Remembering a Classic Work of Constitutional History

November 2013 marks the centennial of Charles Beard’s An Economic Interpretation of the Constitution of the United States, arguably the most important book written on the United States Constitution other than the Federalist Papers. Few works of historical scholarship have ever so dramatically transformed the scholarly (if not the public) debate over the meaning of a major American event.

At the time of the publication of An Economic Interpretation, the Indiana-born Beard was a 39-year-old Associate Professor of Political Science at Columbia University, the school from which he had received his Ph.D. in 1904. As his title suggested, his new book argued that the framers of the United States Constitution of 1787 had been motivated, not exclusively by nationalistic or democratic concerns, but by the desire to protect the property rights of wealthy Americans, especially those (including themselves) who had invested in federal bonds and had speculated in western lands.

Prior to Beard’s work, most accounts of the drafting of the 1789 Constitution were highly celebratory, and the framers were almost universally lauded for their ability to put the public interest ahead of their personal priorities. Democratic political theory, rather than self-interest, was the animating force behind the document.

Beard’s book turned this argument on its head. As a result of his research, he concluded that the Constitution had been drafted by men who at best identified the national interest with their own economic interests. As he put it in the concluding chapter, “The members of the Philadelphia Convention which drafted the Constitution were, with few exceptions, immediately, directly, and personally interested in, and derived economic advantages from, the establishment of the new system. The Constitution was essentially an economic document based on the concept that the fundamental private rights of property are anterior to government and morally beyond the reach of popular majorities.” (p. 324)

The implications of this conclusion were apparent. The Constitution was a conservative, property-oriented document that was designed, not to expand democratic power, but to contain it. It was the democratic “excesses” of the period 1776-1787 that required a new constitution, not the deficiencies of the Articles of Confederation.

As Beard wrote in the book’s concluding paragraph, “The Constitution was not created by ‘the whole people,’ as the jurists have said; neither was it created by ‘the states,’ as southern nullifiers long contended; but it was the work of a consolidated group whose interests knew no state boundaries and were truly national in their scope.”

Most controversial of all was his claim, allegedly justified by the records of the United States Department of the Treasury, that a significant majority of the framers had invested in United States bonds during the Confederation period and thus had a personal reason to want to establish a strong federal government intent on establishing the security of such bonds. While many wealthy Americans opposed the ratification of the new constitution, their wealth, according to Beard, was concentrated in real, rather than personal, property and they were not heavily invested in the speculation of western lands.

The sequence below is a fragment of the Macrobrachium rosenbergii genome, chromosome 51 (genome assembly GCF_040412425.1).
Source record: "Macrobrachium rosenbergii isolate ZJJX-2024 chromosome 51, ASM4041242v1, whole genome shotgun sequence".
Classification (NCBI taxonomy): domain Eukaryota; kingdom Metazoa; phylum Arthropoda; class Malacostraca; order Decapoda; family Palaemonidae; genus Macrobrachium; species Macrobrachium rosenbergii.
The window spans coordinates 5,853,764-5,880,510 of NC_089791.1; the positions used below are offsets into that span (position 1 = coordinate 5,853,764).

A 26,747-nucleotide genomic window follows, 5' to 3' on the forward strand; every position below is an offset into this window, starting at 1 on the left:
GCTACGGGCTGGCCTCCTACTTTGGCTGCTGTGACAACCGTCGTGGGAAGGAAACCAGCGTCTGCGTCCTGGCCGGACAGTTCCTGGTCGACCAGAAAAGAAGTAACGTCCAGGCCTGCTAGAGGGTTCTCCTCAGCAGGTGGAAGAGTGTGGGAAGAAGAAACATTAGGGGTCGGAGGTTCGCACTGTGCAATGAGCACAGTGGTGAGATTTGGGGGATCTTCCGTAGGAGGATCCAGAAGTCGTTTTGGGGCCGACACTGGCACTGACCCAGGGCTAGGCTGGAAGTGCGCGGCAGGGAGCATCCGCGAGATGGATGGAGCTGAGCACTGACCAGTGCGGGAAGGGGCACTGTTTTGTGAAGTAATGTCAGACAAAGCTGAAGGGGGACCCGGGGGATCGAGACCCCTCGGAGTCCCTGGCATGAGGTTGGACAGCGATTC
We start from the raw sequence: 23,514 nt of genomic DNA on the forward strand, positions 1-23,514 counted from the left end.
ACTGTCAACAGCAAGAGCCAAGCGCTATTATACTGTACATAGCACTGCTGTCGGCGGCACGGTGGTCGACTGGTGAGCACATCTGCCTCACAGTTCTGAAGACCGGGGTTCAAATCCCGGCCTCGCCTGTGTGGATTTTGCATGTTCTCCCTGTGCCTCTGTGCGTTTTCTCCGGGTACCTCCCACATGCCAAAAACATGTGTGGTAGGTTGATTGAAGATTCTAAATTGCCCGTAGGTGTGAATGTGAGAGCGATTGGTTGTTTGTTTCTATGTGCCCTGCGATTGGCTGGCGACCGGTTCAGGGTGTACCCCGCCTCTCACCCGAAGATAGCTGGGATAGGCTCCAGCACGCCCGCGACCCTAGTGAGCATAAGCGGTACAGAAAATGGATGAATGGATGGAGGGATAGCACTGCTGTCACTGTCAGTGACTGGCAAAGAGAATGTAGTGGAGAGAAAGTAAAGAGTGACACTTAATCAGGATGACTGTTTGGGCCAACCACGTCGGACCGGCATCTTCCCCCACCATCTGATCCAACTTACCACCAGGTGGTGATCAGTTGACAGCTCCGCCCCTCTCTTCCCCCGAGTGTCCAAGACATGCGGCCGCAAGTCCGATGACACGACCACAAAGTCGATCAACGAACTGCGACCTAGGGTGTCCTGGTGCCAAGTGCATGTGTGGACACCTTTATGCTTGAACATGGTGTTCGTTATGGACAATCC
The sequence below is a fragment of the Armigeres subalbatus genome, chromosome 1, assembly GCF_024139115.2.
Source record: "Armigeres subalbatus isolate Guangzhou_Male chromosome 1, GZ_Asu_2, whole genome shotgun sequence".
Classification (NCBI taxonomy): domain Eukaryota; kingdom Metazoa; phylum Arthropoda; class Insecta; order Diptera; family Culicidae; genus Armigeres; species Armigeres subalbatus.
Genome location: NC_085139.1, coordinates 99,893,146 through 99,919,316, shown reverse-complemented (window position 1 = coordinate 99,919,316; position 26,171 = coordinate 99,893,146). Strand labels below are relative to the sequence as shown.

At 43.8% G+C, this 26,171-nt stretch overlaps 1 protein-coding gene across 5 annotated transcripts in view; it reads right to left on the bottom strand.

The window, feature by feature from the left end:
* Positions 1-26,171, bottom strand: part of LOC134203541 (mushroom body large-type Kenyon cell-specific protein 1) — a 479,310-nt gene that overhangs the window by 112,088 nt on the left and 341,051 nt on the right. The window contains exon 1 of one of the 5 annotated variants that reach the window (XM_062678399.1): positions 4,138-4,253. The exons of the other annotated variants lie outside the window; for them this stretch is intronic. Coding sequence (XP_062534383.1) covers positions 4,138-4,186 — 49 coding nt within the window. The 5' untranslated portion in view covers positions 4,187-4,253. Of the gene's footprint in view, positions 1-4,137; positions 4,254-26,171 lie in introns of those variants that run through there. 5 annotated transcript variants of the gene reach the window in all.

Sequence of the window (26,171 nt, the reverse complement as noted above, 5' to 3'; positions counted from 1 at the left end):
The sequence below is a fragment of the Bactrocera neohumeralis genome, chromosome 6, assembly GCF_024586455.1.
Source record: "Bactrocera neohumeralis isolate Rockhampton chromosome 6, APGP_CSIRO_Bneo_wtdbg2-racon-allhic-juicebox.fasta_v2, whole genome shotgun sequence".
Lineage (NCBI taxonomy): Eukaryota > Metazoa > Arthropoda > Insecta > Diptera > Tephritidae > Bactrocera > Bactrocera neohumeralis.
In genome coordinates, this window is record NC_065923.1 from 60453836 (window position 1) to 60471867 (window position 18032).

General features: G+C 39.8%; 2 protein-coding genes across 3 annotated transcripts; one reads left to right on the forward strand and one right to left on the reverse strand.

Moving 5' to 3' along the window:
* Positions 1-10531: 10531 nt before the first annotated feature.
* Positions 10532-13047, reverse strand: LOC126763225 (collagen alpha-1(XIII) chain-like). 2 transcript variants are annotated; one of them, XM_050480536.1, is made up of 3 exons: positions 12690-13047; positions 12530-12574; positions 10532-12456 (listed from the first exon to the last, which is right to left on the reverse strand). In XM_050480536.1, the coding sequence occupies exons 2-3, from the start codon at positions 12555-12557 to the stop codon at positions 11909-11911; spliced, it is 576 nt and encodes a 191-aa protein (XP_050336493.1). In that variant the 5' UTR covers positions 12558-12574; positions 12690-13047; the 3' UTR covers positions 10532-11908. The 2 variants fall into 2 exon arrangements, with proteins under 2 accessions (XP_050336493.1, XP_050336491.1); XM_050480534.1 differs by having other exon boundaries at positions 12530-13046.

Beard’s belief that the Constitution was the product of a clash between competing economic interest groups was an extension of the ideas advanced shortly after the turn of the century by University of Wisconsin historians Frederick Jackson Turner and Carl Becker. Although Turner’s published work focused primarily on the role of the “west” in American history, he encouraged has students to critically reexamine the founding period. Becker, in his History of Political Parties in the Province of New York, 1760-1776 (1909), argued that the American Revolution had been as much about who would rule at home as it was about home rule. In that sense, Beard’s work was a logical extension of Becker’s theory into the post-Revolutionary War era.

In his later books, especially An Economic Interpretation of Jeffersonian Democracy (1915) and The Rise of American Civilization (1927), Beard expanded this interpretation to the whole of pre-World War I American history.

The view of Beard and Becker and other like-minded historians that the history of the United States was primarily a story of class conflict came to be known as the progressive interpretation of American history. While this view never gained widespread acceptance among lawyers and the American public (which continued to prefer a more heroic account), it dominated the work of academic historians in the United States from the mid-1910’s until the end of the Second World War.